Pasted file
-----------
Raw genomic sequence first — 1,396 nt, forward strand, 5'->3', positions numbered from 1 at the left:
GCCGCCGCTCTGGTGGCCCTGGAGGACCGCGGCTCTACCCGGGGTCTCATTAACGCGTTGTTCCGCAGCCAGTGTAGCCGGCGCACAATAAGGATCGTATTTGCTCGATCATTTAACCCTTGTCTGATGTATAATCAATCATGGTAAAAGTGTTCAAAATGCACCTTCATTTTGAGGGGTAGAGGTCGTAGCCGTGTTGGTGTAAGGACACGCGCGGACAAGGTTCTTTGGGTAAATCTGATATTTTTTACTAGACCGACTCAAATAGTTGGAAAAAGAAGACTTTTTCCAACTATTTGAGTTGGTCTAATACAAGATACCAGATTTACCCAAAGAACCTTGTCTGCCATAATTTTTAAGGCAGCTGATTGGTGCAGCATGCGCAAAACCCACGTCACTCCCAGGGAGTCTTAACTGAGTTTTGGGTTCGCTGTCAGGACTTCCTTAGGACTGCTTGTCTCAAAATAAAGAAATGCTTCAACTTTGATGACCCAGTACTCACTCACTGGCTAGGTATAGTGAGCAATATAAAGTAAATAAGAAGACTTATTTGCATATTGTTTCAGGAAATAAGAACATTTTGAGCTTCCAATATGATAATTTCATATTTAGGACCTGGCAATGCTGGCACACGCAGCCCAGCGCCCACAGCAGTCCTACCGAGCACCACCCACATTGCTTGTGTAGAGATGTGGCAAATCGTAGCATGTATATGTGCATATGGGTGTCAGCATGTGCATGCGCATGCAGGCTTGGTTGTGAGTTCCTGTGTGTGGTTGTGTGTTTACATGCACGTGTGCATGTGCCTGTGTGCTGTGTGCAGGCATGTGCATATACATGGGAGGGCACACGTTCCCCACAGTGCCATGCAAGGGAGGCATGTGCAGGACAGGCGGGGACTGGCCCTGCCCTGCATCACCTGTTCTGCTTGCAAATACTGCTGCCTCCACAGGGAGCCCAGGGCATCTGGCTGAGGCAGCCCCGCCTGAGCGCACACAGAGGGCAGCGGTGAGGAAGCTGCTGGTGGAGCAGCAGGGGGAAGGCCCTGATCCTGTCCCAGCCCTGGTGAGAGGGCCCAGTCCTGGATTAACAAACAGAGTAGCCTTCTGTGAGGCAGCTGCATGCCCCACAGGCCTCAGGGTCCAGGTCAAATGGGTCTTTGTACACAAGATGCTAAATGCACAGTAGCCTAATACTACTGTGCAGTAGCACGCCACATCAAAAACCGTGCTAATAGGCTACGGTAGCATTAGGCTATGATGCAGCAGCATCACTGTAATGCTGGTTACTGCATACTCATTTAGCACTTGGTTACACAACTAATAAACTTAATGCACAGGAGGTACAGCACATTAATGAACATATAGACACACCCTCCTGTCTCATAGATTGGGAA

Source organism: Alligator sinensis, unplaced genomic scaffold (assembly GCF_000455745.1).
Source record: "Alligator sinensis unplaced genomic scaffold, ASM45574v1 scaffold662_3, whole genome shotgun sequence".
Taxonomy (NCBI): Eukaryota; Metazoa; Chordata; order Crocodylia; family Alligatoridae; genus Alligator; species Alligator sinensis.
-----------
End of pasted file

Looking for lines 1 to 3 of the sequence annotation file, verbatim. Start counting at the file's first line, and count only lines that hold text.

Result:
Raw genomic sequence first — 1,396 nt, forward strand, 5'->3', positions numbered from 1 at the left:
GCCGCCGCTCTGGTGGCCCTGGAGGACCGCGGCTCTACCCGGGGTCTCATTAACGCGTTGTTCCGCAGCCAGTGTAGCCGGCGCACAATAAGGATCGTATTTGCTCGATCATTTAACCCTTGTCTGATGTATAATCAATCATGGTAAAAGTGTTCAAAATGCACCTTCATTTTGAGGGGTAGAGGTCGTAGCCGTGTTGGTGTAAGGACACGCGCGGACAAGGTTCTTTGGGTAAATCTGATATTTTTTACTAGACCGACTCAAATAGTTGGAAAAAGAAGACTTTTTCCAACTATTTGAGTTGGTCTAATACAAGATACCAGATTTACCCAAAGAACCTTGTCTGCCATAATTTTTAAGGCAGCTGATTGGTGCAGCATGCGCAAAACCCACGTCACTCCCAGGGAGTCTTAACTGAGTTTTGGGTTCGCTGTCAGGACTTCCTTAGGACTGCTTGTCTCAAAATAAAGAAATGCTTCAACTTTGATGACCCAGTACTCACTCACTGGCTAGGTATAGTGAGCAATATAAAGTAAATAAGAAGACTTATTTGCATATTGTTTCAGGAAATAAGAACATTTTGAGCTTCCAATATGATAATTTCATATTTAGGACCTGGCAATGCTGGCACACGCAGCCCAGCGCCCACAGCAGTCCTACCGAGCACCACCCACATTGCTTGTGTAGAGATGTGGCAAATCGTAGCATGTATATGTGCATATGGGTGTCAGCATGTGCATGCGCATGCAGGCTTGGTTGTGAGTTCCTGTGTGTGGTTGTGTGTTTACATGCACGTGTGCATGTGCCTGTGTGCTGTGTGCAGGCATGTGCATATACATGGGAGGGCACACGTTCCCCACAGTGCCATGCAAGGGAGGCATGTGCAGGACAGGCGGGGACTGGCCCTGCCCTGCATCACCTGTTCTGCTTGCAAATACTGCTGCCTCCACAGGGAGCCCAGGGCATCTGGCTGAGGCAGCCCCGCCTGAGCGCACACAGAGGGCAGCGGTGAGGAAGCTGCTGGTGGAGCAGCAGGGGGAAGGCCCTGATCCTGTCCCAGCCCTGGTGAGAGGGCCCAGTCCTGGATTAACAAACAGAGTAGCCTTCTGTGAGGCAGCTGCATGCCCCACAGGCCTCAGGGTCCAGGTCAAATGGGTCTTTGTACACAAGATGCTAAATGCACAGTAGCCTAATACTACTGTGCAGTAGCACGCCACATCAAAAACCGTGCTAATAGGCTACGGTAGCATTAGGCTATGATGCAGCAGCATCACTGTAATGCTGGTTACTGCATACTCATTTAGCACTTGGTTACACAACTAATAAACTTAATGCACAGGAGGTACAGCACATTAATGAACATATAGACACACCCTCCTGTCTCATAGATTGGGAA

Source organism: Alligator sinensis, unplaced genomic scaffold (assembly GCF_000455745.1).